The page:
The real learning from the tragic Jallianwala Bagh massacre in Amritsar is that rightful protest by public cannot be put down state oppression, says a New Zealand based history professor.
When launching the Jallianwala Bagh Massacre Photo Exhibition in Wellington last month, Prof Shekhar Bandyopadhyay said General Reginald Dyer’s use of brute force to break the morale of the people resulted in the start of the crumbling of the mighty British Empire.
Prof Bandyopadhyay, director of the New Zealand India Research Institute at the Victoria University of Wellington, was one of the speakers at the launch of the photo exhibition of the 1999 massacre.
The one-week exhibition, organised by the charitable organisation Ekta New Zealand Inc, was curated by the Partition Museum of Amritsar.
It was officially launched on 21 November 2019 by the New Zealand chief Government whip Michael Wood and the Indian High Commissioner Muktesh K. Pardeshi in the St Peters Church.
The launch was attended by approximately 100 Wellingtonians, including local Members of Parliament, members of the Diplomatic Corp, Race Relations Commissioner, community and faith leaders.
Exactly a century ago, hundreds of people peacefully protesting colonial rule were shot dead on the orders of a British general, resulting in the bloodshed at Jallianwala Bagh, a walled garden in the northern Indian city of Amritsar in Punjab, India.
The launch kicked off with a Karakia in the church garden led by the Rev Canon Donald Rangi. The Jallianwala Bagh story was told through videos of Nanak Singh’s poem ”Khooni Vaisakhi” and a cultural performance. Many in the audience were visibly moved by the presentations and were trying hard to hold back tears.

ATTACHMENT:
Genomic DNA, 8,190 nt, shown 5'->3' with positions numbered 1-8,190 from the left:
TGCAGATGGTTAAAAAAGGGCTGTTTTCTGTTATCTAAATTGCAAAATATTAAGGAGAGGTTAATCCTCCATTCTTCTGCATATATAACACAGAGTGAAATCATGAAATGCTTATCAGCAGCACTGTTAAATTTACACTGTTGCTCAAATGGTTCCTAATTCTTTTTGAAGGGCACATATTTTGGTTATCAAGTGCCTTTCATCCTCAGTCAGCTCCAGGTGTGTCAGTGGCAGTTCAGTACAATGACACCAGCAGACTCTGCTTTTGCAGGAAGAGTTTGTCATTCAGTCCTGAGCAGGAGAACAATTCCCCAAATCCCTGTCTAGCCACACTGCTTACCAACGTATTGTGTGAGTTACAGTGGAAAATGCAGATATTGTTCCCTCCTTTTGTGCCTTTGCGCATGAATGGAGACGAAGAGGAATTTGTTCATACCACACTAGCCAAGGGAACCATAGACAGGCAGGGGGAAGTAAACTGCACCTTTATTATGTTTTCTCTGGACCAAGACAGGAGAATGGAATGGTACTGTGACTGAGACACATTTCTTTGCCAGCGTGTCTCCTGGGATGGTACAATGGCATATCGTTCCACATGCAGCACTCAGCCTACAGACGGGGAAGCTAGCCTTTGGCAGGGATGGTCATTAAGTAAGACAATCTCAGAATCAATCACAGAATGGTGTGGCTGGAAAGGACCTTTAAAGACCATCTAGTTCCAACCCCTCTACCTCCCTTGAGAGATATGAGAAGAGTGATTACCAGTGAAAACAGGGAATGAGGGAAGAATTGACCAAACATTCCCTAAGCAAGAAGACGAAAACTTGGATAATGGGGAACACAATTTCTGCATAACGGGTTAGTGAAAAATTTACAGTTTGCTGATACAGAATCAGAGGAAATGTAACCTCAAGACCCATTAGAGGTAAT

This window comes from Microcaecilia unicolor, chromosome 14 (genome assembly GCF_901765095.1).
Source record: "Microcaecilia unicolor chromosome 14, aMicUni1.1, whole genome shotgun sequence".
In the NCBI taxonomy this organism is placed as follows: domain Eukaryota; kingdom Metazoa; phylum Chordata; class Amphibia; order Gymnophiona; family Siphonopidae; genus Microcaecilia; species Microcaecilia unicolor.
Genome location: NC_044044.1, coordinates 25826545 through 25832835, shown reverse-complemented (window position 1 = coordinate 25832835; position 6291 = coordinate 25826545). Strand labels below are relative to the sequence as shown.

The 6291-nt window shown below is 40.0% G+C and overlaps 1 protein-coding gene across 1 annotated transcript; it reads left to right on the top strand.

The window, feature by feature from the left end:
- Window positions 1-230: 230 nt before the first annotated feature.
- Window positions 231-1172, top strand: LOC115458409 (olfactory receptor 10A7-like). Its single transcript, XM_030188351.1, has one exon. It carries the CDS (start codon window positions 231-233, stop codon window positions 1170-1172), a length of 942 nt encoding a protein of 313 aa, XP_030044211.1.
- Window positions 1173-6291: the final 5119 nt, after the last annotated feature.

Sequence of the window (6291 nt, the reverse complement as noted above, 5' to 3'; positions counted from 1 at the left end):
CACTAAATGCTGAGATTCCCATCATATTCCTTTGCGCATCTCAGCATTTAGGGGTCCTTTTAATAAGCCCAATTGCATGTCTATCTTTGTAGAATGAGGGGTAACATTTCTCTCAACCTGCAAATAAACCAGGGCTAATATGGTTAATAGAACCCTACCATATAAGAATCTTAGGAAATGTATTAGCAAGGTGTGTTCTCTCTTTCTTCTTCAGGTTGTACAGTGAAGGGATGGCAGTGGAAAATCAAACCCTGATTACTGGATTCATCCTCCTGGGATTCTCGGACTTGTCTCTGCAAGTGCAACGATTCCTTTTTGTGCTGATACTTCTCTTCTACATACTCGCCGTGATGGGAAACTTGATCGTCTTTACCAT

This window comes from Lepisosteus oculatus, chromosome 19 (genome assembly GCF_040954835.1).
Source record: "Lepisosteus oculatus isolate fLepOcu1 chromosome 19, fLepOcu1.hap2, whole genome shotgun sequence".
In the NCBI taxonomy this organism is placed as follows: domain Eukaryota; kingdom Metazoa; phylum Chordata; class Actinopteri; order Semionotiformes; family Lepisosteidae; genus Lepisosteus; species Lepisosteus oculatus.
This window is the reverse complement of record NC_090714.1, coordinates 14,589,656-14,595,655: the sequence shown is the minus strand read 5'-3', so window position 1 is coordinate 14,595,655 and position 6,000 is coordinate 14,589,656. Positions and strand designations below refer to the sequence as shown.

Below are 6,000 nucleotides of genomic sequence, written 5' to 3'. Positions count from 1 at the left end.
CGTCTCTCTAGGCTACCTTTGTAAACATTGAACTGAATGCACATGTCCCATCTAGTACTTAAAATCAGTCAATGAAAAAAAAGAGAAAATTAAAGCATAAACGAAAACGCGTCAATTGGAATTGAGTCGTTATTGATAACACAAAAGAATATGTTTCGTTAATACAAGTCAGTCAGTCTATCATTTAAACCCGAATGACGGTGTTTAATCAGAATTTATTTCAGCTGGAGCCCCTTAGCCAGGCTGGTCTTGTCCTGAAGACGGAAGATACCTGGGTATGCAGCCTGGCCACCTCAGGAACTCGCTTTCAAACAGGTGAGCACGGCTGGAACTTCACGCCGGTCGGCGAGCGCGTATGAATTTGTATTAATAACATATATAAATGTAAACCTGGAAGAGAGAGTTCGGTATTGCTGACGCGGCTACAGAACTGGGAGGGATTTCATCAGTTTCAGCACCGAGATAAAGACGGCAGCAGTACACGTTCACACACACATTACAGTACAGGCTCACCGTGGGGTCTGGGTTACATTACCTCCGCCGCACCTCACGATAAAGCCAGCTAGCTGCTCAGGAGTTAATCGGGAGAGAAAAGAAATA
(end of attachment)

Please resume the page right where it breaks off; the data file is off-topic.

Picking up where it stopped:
Wood, in showing how he felt, won the audience heart by producing a photo of the Archbishop of the Anglican church prostrating at the memorial of the Jallianwala Bagh. An Anglican himself, Wood said he identified completely with the regret that the Archbishop expressed.
All guests who were at the event found the exhibition very informative, the launch very moving and the program professionally delivered.
Exhibition curator Ganeev Dhillon, who is based in Amritsar, said it was very encouraging to see the level of interest that the audience was shown in the subject.
“We are glad that the Partition Museum was able to bring the exhibition to Wellington through Ekta” she said.
Ekta’s Sunita Musa and Charanjit Singh, who co-chaired the project, said that the community has the responsibility towards the 400 or so people who were killed that Vaisakhi Day to tell their story.
“We should not forget these Shaheed’s nor their sacrifices. We had a Remembrance ceremony on 12 April and have now brought the photo exhibition. Wellington is the second city in the world to host this exhibition outside India,” said Sunita.
This is the Jallianwala Bagh massacre entry in the Encyclopaedia of Britannica:
“Soon after Dyer’s arrival, on the afternoon of April 13, 1919, some 10,000 or more unarmed men, women, and children gathered in Amritsar’s Jallianwala Bagh (bagh, “garden”; but before 1919 it had become a public square), despite a ban on public assemblies. It was a Sunday, and many neighbouring village peasants had also come to Amritsar to celebrate the spring Baisakhi festival. Dyer positioned his men at the sole, narrow passageway of the Bagh, which was otherwise entirely enclosed by the backs of abutted brick buildings. Giving no word of warning, he ordered 50 soldiers to fire into the gathering, and for 10 to 15 minutes about 1,650 rounds of ammunition were unloaded into the screaming, terrified crowd, some of whom were trampled by those desperately trying to escape. According to official estimates, nearly 400 civilians were killed, and another 1,200 were left wounded with no medical attention. Dyer, who argued his action was necessary to produce a “moral and widespread effect,” admitted that the firing would have continued had more ammunition been available.”
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